East Coast Baby Or The Day Art Imitated Life
This is the 14th episode of the author's flash fiction series 'Spots of Time'
It is as if fate had ordained that life and art synched in perfect harmony. Only days after becoming a daily commuter, as a result of an unexpected job switch, I chanced upon a Sunday magazine article on the lives of commuters. I was happy now at the prospect of life imitating art. As a literature teacher, I naturally built castles in the air. But I had forgotten that life had the habit of gate-crashing the party. For my life on wheels unravelled along the slow and unsung track from Berhampur to Bhubaneswar rather than along the fast and glamorous track from Pune to Bombay that the Sunday magazine piece talked about.
Not for me the thrill of the early morning rush or the kick of the gossiping bandwagon. In fact, all buzz was lost in the mad scramble for seats. Fights and fisticuffs broke out too often over a handkerchief missed or misplaced. The experience was positively scary. Then there was the matter of the inhuman crowding inside the train compartment and the foul stink of so many unwashed bodies huddled together like potatoes in a sack. To make matters worse, the railway authorities, a few weeks after flagging off the new DMU train, had removed all the toilets in a bid to make the train carry even more people. They rode roughshod over the fact that bladders and bowels were not designed to withstand a 4-hour ‘trainathon’. The plight of the women passengers could only be imagined in a situation like this, for they, unlike men, couldn’t jump out and stand in a line for a synchronised relieving during the 2-minute halt at Balugaon. Gender got into even a simple train ride.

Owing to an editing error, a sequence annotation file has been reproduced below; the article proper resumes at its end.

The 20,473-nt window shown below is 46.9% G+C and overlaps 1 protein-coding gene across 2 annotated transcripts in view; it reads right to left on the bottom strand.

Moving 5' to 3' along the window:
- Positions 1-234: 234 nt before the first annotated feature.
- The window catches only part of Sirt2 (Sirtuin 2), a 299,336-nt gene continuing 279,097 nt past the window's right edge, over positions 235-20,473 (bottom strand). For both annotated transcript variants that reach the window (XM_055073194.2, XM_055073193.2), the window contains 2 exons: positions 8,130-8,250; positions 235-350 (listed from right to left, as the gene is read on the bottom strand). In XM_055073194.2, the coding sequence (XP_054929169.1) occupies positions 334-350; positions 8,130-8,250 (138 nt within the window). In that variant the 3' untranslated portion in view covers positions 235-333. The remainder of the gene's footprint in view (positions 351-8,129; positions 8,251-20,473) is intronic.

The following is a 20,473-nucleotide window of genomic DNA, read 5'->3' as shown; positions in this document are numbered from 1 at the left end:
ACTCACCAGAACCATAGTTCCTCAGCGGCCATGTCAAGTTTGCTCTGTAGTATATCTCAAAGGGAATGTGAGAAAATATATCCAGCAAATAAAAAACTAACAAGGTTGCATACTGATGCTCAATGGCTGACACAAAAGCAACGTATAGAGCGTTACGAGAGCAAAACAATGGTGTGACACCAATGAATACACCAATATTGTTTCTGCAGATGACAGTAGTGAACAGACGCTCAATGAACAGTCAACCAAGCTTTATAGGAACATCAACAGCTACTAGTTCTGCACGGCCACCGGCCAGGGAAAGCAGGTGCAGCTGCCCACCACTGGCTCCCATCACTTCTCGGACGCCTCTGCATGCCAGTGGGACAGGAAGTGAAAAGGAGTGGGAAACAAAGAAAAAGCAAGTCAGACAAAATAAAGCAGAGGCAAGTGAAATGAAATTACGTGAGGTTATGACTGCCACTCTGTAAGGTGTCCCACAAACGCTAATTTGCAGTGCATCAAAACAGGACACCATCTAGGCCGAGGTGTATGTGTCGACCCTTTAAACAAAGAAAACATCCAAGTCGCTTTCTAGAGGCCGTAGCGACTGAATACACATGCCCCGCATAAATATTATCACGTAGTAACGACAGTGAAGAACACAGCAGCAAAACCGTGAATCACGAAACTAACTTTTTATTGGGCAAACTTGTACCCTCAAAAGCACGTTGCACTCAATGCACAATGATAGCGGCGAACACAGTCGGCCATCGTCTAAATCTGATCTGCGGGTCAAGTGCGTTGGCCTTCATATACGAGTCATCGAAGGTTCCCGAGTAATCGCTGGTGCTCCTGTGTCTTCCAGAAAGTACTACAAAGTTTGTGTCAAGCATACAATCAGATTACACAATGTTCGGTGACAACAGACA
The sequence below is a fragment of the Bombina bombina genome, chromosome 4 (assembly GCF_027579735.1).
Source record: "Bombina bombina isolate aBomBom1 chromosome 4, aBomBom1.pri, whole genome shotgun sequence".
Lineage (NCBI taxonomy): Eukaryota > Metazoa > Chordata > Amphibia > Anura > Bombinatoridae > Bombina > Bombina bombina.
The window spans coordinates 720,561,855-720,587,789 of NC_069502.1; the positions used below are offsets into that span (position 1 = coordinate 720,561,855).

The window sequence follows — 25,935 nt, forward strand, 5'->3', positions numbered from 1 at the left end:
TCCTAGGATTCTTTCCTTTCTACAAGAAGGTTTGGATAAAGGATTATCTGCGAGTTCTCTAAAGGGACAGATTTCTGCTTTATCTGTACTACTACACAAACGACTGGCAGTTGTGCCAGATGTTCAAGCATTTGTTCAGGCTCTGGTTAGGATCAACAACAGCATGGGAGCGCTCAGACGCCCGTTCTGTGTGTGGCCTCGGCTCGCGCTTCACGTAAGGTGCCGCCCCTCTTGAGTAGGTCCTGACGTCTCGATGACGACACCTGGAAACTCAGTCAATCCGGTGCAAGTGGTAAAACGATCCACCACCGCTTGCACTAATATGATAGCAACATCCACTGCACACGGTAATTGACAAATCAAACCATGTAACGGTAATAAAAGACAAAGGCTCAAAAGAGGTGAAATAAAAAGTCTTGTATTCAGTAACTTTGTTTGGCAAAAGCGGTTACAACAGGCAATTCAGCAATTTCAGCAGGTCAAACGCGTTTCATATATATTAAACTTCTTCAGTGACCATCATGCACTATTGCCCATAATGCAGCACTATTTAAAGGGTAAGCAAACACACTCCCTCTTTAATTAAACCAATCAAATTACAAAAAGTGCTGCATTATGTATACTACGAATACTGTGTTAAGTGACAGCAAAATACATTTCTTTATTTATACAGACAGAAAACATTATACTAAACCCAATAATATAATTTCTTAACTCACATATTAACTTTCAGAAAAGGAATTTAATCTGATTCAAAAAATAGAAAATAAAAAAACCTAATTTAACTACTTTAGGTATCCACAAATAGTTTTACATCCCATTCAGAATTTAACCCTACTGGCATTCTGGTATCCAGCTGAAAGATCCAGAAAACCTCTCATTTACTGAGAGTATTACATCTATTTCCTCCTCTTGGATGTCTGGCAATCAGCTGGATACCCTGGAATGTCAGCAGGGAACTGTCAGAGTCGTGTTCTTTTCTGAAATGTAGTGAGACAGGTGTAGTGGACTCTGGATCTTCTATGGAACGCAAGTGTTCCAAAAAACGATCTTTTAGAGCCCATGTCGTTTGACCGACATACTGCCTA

When after a few months I thought I had hit rock bottom, I had a chance meeting with someone who helped me stay on course for the rest of my 5 long years of commuting. He was Behera babu, the senior most amongst the hundred and odd daily commuters to Bhubaneswar. That morning he happened to be travelling by the dreaded DMU. He spotted a new face, squinting through his glasses. For me too his face was new. The man looked about fifty-five.